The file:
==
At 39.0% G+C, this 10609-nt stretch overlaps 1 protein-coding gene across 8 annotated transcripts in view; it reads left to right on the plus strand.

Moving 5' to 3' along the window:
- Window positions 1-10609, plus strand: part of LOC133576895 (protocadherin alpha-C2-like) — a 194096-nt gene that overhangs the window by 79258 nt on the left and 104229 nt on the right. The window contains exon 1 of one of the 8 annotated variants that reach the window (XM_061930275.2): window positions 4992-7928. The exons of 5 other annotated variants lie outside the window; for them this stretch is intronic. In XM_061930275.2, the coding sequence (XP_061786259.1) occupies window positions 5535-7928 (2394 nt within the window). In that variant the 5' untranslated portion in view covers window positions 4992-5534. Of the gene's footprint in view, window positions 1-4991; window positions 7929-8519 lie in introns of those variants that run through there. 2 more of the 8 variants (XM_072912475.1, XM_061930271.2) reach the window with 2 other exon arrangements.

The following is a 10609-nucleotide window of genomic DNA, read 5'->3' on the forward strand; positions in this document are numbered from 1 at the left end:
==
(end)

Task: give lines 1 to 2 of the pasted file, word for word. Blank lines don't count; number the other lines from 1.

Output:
At 39.0% G+C, this 10609-nt stretch overlaps 1 protein-coding gene across 8 annotated transcripts in view; it reads left to right on the plus strand.

Moving 5' to 3' along the window: